SWARTZ CREEK — The Swartz Creek Parks and Recreation Advisory Board has rejected an offer to lease a portion of the Mary Crapo site.
Communities First Inc., which has an option to buy the former school property from the Swartz Creek Community Schools, offered to lease the southern 2.8 acres to the city on the condition that the baseball diamond remain intact.
The park board, however, wants the city to determine how it will use the land, especially since it involves use of public funds.
“I was reading through the lease and it sounds like they want to lease it to the city for $1 and we’d be responsible for everything else – taxes, insurance, upkeep – and we’d have to get everything OK’d by them (Communities First),” said Park Board member and Councilwoman Rae Lynn Hicks. “It doesn’t sound like a very good deal. That is totally out of the realm of normalcy. It doesn’t sound like a good idea for us to do, especially since they can tell us what to do and we have to pay for it. It’s bizarre.”
Board member Mark Gonyea said he, too, would like “the leniency to make it into a park if we want, plant trees, a garden, whatever.”
Park board Chairman Jim Barclay said city residents already pay taxes that help the schools pay for athletics.
“In no way do I want to pay taxes for school sports on top of what I’m already paying,” he said. “And I don’t feel that we should take it over at all if it has to be a ballfield that we have to maintain for school athletics. The schools already have money for that.”
As a condition of the purchase agreement with the school district, Communities First must maintain the ballfield or pay the district $70,000 to build a new field on school property.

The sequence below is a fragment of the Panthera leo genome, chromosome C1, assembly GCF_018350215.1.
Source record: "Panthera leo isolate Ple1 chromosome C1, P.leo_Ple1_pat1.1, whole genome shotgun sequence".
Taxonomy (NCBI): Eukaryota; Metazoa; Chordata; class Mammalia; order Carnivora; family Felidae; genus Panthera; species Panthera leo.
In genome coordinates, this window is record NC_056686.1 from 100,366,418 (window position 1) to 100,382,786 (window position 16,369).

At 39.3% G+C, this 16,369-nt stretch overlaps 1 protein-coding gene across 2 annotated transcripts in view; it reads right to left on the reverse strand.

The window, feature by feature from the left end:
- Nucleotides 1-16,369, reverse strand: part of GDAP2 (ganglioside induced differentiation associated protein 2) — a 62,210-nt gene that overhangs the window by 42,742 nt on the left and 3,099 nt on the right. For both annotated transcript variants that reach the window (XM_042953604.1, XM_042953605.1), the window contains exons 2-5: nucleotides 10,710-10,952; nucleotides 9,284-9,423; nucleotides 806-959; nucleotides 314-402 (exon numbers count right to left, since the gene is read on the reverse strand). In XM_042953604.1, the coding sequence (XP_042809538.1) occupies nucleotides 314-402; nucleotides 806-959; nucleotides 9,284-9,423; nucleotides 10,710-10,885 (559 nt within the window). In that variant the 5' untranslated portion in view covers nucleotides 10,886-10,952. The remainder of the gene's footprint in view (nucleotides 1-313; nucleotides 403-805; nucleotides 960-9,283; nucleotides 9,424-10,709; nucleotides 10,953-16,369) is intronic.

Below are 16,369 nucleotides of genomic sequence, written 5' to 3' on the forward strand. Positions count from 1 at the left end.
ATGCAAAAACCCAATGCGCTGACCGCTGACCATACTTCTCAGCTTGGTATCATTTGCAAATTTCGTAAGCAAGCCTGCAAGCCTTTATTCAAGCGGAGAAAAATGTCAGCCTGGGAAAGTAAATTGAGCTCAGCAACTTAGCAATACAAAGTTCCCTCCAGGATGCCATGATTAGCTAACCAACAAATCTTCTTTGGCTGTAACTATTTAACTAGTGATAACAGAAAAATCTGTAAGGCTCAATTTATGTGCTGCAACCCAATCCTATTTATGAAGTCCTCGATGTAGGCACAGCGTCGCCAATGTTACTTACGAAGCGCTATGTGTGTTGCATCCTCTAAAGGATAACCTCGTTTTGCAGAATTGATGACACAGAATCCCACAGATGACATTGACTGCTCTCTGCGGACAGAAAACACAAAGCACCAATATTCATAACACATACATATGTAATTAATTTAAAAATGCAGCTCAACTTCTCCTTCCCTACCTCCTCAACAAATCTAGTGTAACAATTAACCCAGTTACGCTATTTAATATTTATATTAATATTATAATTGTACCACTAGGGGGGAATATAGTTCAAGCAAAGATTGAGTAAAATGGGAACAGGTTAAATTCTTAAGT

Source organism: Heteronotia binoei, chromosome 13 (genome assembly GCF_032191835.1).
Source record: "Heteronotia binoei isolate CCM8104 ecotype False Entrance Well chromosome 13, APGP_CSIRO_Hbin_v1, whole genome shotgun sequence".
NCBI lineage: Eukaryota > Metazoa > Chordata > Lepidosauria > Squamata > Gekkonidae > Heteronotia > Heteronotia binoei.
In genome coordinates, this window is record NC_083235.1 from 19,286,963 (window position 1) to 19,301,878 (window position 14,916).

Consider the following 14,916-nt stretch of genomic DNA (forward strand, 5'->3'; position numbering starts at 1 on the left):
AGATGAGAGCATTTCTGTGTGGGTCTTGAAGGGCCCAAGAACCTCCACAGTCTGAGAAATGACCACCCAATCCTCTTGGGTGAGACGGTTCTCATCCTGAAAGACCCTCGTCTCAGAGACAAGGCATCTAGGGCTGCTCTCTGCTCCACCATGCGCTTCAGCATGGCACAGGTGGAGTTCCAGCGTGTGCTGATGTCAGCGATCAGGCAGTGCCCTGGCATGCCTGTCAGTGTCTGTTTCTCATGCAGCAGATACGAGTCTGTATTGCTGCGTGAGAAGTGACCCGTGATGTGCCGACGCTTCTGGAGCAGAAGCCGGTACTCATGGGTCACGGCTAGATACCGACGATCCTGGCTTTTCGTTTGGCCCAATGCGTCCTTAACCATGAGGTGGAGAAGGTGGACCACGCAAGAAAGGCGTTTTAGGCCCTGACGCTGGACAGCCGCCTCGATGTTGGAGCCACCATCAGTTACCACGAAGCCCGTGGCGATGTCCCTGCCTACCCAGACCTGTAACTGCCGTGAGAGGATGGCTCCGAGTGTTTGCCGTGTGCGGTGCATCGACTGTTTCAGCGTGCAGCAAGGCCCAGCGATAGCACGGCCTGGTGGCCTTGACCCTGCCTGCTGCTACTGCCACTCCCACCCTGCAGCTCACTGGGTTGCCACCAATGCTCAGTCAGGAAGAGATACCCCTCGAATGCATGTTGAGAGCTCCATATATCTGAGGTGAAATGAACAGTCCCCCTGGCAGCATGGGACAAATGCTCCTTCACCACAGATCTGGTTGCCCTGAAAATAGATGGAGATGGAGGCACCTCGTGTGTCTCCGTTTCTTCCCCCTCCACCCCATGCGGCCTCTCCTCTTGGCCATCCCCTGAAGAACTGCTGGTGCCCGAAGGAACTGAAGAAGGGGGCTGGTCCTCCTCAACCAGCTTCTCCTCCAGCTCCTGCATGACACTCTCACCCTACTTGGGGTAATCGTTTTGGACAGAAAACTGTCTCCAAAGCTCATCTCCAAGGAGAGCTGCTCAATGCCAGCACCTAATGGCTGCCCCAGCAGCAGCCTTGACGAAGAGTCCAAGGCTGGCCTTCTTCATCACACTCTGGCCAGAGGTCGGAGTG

“Communities First is obligated to maintain the ballfield or give the district $70,000,” City Manager Adam Zettel said. “I feel like the ballfield is there to stay, it’s just a matter of who is going to maintain it, Communities First or the city.”
Not everyone on the park board was in agreement.
Board member and Councilman Jentery Farmer said he believes the residents who spoke up at public forums last winter want the field to remain in the neighborhood.
“I’ve gone on a lot of walks recently and I’ve seen it being used,” Farmer said.
He asked that the park board postpone their decision and reach out to school officials to see if the district would take the lease.
Currently, the city’s priorities for the park system are the construction of a disc golf course on Bristol Road and the trail extension at Elms Park. The city also has committed to maintaining and repairing or replacing aging equipment and facilities at existing park properties.
Several city officials have expressed willingness to lease the Mary Crapo property if it can be done with minimal financial liability. That could mean removing the ballfield and maintaining the land as a green space for passive recreation.
The City Council will have the final say on whether to enter into the lease.